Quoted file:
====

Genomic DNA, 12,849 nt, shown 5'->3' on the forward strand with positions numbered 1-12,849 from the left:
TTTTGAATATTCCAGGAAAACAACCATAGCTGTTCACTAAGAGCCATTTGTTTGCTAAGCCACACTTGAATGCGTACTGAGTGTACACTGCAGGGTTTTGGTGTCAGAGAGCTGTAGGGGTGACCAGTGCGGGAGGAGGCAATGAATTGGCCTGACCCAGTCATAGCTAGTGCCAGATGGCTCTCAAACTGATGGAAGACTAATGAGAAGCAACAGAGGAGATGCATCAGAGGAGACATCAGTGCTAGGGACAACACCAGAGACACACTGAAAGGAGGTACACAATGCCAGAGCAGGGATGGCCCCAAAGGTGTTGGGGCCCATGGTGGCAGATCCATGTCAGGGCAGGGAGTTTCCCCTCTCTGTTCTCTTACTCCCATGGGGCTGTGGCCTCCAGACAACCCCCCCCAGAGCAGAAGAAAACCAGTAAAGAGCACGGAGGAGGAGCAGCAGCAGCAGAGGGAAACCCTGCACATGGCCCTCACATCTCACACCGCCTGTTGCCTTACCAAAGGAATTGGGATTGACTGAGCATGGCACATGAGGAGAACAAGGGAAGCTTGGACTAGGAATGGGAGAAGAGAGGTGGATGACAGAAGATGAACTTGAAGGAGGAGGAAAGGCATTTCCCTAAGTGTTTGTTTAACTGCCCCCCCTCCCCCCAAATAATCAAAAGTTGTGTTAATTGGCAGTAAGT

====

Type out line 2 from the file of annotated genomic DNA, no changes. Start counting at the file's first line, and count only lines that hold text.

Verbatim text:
TTTTGAATATTCCAGGAAAACAACCATAGCTGTTCACTAAGAGCCATTTGTTTGCTAAGCCACACTTGAATGCGTACTGAGTGTACACTGCAGGGTTTTGGTGTCAGAGAGCTGTAGGGGTGACCAGTGCGGGAGGAGGCAATGAATTGGCCTGACCCAGTCATAGCTAGTGCCAGATGGCTCTCAAACTGATGGAAGACTAATGAGAAGCAACAGAGGAGATGCATCAGAGGAGACATCAGTGCTAGGGACAACACCAGAGACACACTGAAAGGAGGTACACAATGCCAGAGCAGGGATGGCCCCAAAGGTGTTGGGGCCCATGGTGGCAGATCCATGTCAGGGCAGGGAGTTTCCCCTCTCTGTTCTCTTACTCCCATGGGGCTGTGGCCTCCAGACAACCCCCCCCAGAGCAGAAGAAAACCAGTAAAGAGCACGGAGGAGGAGCAGCAGCAGCAGAGGGAAACCCTGCACATGGCCCTCACATCTCACACCGCCTGTTGCCTTACCAAAGGAATTGGGATTGACTGAGCATGGCACATGAGGAGAACAAGGGAAGCTTGGACTAGGAATGGGAGAAGAGAGGTGGATGACAGAAGATGAACTTGAAGGAGGAGGAAAGGCATTTCCCTAAGTGTTTGTTTAACTGCCCCCCCTCCCCCCAAATAATCAAAAGTTGTGTTAATTGGCAGTAAGT